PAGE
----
The Magnetic Model update was officially released on Feb. 4 and the magnetic north can again be precisely located for people around the world.

This is breaking news to lots of us, but the truth is that magnetic north has never sat still.

In the last 100 years or so, the direction in which our compasses steadfastly point has lumbered ever northward, driven by Earth’s churning liquid outer cored some 1,800 miles beneath the surface.

In recent years, scientists noticed something unusual: Magnetic north’s routine plod has shifted into high gear, sending it galloping across the Northern Hemisphere — and no one can entirely explain why.

The changes have been so large that scientists began working on an emergency update for the World Magnetic Model, the mathematical system that lays the foundations for navigation, from cell phones and ships to commercial airlines.

But then the U.S. government shutdown, placing the model’s official release on hold, as Nature News first reported earlier this year.

Now, the wait for a new north is over.

The model is updated every five years, with the last update in 2015.

Between each update, scientists check the model’s accuracy against data from ground magnetic observatories and the European Space Agency’s Swarm mission — a trio of magnetic-field mapping satellites that zip around the Earth 15 to 16 times each day. Until now, this seemed sufficient to keep up with the magnetic north’s march toward Siberia.

In the mid 1900s, the north magnetic pole was lumbering along at less than 100 feet each day, adding up to seven miles of difference each year. But in the ‘90s, this started to change. By the early aughts, magnetic north was chugging along at some 34 miles each year.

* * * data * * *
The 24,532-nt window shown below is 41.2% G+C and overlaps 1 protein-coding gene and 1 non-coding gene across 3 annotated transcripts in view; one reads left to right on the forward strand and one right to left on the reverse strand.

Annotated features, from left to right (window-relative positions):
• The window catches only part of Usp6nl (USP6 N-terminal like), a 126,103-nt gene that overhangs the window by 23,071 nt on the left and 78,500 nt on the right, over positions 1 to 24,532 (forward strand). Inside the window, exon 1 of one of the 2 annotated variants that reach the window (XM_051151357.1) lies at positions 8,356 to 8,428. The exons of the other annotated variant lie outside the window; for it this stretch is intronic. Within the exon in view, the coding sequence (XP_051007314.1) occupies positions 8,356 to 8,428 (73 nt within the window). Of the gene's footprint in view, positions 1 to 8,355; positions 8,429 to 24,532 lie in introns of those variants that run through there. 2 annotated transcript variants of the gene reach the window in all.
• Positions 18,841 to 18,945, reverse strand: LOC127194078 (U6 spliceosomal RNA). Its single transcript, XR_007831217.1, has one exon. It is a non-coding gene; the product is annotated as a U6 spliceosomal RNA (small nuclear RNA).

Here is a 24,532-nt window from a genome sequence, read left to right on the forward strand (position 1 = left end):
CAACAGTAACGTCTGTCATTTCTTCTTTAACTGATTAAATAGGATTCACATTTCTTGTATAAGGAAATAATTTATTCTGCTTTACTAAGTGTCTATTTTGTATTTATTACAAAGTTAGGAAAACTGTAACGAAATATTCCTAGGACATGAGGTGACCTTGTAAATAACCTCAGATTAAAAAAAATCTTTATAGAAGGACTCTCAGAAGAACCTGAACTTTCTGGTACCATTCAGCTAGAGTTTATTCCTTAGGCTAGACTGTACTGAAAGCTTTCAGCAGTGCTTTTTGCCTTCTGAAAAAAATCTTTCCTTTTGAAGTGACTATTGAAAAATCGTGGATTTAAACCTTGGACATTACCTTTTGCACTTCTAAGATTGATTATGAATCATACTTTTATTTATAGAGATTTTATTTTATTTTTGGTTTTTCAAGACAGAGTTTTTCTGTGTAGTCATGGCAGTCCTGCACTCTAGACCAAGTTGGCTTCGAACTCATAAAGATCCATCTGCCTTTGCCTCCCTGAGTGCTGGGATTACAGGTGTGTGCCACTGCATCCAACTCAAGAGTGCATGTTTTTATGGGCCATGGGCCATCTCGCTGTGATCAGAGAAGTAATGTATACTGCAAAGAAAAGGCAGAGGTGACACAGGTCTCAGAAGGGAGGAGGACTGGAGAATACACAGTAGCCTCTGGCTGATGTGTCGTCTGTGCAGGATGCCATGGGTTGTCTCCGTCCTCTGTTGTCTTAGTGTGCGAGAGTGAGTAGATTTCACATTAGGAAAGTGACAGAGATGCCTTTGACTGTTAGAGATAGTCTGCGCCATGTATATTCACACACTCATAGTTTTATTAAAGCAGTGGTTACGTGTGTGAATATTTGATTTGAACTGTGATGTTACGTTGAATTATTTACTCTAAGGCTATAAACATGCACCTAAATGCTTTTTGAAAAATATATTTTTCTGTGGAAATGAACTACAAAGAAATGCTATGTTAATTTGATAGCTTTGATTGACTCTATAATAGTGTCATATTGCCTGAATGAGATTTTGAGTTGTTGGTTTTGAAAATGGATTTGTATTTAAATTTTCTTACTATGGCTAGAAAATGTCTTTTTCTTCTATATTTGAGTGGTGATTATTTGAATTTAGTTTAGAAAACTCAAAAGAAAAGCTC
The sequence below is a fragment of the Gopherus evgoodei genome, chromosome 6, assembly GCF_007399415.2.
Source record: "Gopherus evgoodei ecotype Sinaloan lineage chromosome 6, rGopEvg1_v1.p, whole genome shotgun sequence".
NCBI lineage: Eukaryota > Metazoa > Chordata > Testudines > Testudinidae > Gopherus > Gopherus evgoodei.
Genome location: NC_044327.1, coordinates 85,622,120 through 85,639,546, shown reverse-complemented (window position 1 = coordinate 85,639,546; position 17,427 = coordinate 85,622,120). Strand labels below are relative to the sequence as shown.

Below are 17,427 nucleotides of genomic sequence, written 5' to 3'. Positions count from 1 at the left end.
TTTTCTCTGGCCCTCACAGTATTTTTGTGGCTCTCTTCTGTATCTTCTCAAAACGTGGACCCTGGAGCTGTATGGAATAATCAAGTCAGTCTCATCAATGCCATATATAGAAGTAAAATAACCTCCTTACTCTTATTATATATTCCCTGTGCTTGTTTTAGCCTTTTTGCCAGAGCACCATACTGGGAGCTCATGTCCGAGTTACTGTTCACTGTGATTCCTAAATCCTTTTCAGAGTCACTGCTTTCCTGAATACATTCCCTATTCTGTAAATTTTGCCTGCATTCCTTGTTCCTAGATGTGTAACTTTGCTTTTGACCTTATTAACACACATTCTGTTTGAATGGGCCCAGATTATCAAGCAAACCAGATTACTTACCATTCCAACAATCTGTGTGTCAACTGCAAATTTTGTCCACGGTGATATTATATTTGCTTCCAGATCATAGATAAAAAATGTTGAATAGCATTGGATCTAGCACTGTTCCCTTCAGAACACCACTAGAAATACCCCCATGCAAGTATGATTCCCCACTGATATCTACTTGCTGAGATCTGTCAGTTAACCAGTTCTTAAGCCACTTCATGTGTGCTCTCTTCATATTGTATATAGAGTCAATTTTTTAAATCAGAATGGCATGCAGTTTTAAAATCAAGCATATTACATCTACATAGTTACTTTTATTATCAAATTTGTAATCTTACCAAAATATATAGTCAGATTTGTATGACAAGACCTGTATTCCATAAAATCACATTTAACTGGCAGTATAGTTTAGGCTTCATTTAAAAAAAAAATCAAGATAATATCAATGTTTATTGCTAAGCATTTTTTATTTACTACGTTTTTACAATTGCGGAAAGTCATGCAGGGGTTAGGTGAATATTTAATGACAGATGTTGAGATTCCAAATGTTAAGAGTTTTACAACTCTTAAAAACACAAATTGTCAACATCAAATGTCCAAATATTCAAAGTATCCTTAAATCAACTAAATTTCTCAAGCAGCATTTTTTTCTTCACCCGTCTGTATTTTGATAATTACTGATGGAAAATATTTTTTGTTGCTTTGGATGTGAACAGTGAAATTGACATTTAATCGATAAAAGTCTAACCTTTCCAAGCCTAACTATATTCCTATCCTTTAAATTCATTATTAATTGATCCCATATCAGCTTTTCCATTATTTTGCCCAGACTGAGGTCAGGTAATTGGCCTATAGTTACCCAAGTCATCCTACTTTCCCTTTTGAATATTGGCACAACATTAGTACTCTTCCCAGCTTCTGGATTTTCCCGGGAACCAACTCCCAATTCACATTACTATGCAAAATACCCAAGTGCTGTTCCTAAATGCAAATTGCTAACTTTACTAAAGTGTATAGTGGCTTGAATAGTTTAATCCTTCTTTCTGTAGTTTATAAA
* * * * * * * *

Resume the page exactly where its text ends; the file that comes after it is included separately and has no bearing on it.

To keep up with all these changes, the U.S. National Oceanic and Atmospheric Administration and the British Geological Survey developed what eventually became known as the World Magnetic Model, “so they would all be on the same map, essentially,” Ciaran Beggan, a geophysicist with the BGS said.

Beggan said the average user is not going to be overly affected by this unless they happened to be trekking around the high Arctic.

Interest in these unexpected jolts is about more than mapping. The dance of Earth’s magnetic field lines presents one of the few windows scientist have to processes that happened thousands of miles below your feet.

At the 2018 American Geophysical Union fall meeting, one scientist presented what he calls a magnetic field “tug-of-war” that may offer an explanation for the recent odd behavior. The north magnetic pole seems to be controlled by two patches of magnetic field, one under northern Canada and one under Siberia.

Historically, the one under northern Canada seems to have been stronger, keeping the magnetic pole in its clutches. But recently that seems to have changed.

The Siberian patch looks like it’s winning the battle. It’s sort of pulling the magnetic field all the way across to its side of the geographic pole. If you are having trouble with your cell phone, don’t blame it on your device. It may be that the Magnetic north just is traveling some more.

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